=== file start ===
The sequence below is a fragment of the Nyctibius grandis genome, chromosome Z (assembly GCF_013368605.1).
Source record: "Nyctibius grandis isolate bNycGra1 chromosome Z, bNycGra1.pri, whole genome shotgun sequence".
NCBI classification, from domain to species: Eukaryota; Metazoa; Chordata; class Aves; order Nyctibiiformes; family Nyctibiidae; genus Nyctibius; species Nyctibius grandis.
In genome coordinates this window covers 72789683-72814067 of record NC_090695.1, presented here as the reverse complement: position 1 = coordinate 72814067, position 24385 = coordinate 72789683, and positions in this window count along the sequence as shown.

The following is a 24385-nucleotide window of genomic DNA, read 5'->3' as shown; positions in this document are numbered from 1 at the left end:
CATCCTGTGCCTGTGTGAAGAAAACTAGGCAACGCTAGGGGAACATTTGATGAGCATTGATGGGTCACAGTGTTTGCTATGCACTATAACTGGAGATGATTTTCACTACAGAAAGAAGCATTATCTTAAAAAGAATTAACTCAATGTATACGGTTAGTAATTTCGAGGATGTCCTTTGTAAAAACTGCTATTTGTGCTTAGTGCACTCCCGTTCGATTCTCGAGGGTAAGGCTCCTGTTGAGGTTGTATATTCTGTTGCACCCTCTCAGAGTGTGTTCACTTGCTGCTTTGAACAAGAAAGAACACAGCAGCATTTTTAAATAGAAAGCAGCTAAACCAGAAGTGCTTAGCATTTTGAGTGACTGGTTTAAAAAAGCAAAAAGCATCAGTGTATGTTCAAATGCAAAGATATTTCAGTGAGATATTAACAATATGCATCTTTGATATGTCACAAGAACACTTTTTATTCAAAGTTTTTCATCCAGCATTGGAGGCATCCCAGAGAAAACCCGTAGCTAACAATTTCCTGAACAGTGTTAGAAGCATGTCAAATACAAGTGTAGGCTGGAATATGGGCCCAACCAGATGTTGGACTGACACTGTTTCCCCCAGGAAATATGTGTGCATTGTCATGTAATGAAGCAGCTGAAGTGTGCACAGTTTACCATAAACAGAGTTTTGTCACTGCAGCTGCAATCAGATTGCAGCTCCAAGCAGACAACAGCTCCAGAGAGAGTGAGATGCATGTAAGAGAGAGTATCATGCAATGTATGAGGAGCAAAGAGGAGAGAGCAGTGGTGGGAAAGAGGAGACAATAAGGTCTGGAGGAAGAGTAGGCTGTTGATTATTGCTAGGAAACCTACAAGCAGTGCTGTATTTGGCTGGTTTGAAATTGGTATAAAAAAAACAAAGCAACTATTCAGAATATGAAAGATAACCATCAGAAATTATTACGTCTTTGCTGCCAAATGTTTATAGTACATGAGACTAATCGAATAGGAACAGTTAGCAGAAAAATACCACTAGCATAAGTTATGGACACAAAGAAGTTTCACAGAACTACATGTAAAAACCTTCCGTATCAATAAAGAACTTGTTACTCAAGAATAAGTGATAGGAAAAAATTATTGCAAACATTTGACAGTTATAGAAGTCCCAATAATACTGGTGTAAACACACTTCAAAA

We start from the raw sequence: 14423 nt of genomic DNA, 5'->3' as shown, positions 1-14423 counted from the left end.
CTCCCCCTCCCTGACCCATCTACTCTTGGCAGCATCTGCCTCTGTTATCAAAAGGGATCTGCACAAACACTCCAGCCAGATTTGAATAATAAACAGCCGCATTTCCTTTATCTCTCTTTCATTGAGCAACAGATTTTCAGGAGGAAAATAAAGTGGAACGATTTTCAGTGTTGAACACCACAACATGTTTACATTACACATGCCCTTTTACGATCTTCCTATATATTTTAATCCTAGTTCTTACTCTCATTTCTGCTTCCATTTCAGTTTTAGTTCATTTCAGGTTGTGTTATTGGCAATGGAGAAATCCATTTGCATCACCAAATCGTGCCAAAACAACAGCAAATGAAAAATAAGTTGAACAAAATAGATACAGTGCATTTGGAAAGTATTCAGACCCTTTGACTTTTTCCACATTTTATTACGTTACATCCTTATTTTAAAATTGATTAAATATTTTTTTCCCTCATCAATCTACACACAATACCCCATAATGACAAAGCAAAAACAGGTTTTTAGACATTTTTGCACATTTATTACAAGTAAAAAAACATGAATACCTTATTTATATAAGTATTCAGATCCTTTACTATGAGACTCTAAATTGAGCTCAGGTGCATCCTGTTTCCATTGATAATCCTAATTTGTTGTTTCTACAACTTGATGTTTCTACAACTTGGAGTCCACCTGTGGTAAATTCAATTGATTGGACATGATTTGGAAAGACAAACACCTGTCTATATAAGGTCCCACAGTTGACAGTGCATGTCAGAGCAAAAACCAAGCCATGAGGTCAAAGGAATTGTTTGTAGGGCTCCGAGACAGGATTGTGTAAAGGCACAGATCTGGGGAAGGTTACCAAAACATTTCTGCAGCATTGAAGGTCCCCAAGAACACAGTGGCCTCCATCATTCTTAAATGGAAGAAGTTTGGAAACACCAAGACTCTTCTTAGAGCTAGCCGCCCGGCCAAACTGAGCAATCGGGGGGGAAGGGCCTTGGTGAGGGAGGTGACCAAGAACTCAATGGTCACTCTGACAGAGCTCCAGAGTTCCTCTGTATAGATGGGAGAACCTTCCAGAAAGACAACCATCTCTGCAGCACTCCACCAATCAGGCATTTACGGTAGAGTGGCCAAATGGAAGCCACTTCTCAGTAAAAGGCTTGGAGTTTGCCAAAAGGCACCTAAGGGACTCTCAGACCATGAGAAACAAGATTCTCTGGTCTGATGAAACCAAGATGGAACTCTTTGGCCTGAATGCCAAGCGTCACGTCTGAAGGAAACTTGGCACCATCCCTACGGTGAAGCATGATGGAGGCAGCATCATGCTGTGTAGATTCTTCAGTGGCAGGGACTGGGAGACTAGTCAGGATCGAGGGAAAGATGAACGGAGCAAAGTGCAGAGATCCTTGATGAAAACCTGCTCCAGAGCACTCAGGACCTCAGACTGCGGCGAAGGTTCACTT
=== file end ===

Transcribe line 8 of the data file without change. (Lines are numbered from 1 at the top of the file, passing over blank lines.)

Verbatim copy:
CTCCCCCTCCCTGACCCATCTACTCTTGGCAGCATCTGCCTCTGTTATCAAAAGGGATCTGCACAAACACTCCAGCCAGATTTGAATAATAAACAGCCGCATTTCCTTTATCTCTCTTTCATTGAGCAACAGATTTTCAGGAGGAAAATAAAGTGGAACGATTTTCAGTGTTGAACACCACAACATGTTTACATTACACATGCCCTTTTACGATCTTCCTATATATTTTAATCCTAGTTCTTACTCTCATTTCTGCTTCCATTTCAGTTTTAGTTCATTTCAGGTTGTGTTATTGGCAATGGAGAAATCCATTTGCATCACCAAATCGTGCCAAAACAACAGCAAATGAAAAATAAGTTGAACAAAATAGATACAGTGCATTTGGAAAGTATTCAGACCCTTTGACTTTTTCCACATTTTATTACGTTACATCCTTATTTTAAAATTGATTAAATATTTTTTTCCCTCATCAATCTACACACAATACCCCATAATGACAAAGCAAAAACAGGTTTTTAGACATTTTTGCACATTTATTACAAGTAAAAAAACATGAATACCTTATTTATATAAGTATTCAGATCCTTTACTATGAGACTCTAAATTGAGCTCAGGTGCATCCTGTTTCCATTGATAATCCTAATTTGTTGTTTCTACAACTTGATGTTTCTACAACTTGGAGTCCACCTGTGGTAAATTCAATTGATTGGACATGATTTGGAAAGACAAACACCTGTCTATATAAGGTCCCACAGTTGACAGTGCATGTCAGAGCAAAAACCAAGCCATGAGGTCAAAGGAATTGTTTGTAGGGCTCCGAGACAGGATTGTGTAAAGGCACAGATCTGGGGAAGGTTACCAAAACATTTCTGCAGCATTGAAGGTCCCCAAGAACACAGTGGCCTCCATCATTCTTAAATGGAAGAAGTTTGGAAACACCAAGACTCTTCTTAGAGCTAGCCGCCCGGCCAAACTGAGCAATCGGGGGGGAAGGGCCTTGGTGAGGGAGGTGACCAAGAACTCAATGGTCACTCTGACAGAGCTCCAGAGTTCCTCTGTATAGATGGGAGAACCTTCCAGAAAGACAACCATCTCTGCAGCACTCCACCAATCAGGCATTTACGGTAGAGTGGCCAAATGGAAGCCACTTCTCAGTAAAAGGCTTGGAGTTTGCCAAAAGGCACCTAAGGGACTCTCAGACCATGAGAAACAAGATTCTCTGGTCTGATGAAACCAAGATGGAACTCTTTGGCCTGAATGCCAAGCGTCACGTCTGAAGGAAACTTGGCACCATCCCTACGGTGAAGCATGATGGAGGCAGCATCATGCTGTGTAGATTCTTCAGTGGCAGGGACTGGGAGACTAGTCAGGATCGAGGGAAAGATGAACGGAGCAAAGTGCAGAGATCCTTGATGAAAACCTGCTCCAGAGCACTCAGGACCTCAGACTGCGGCGAAGGTTCACTT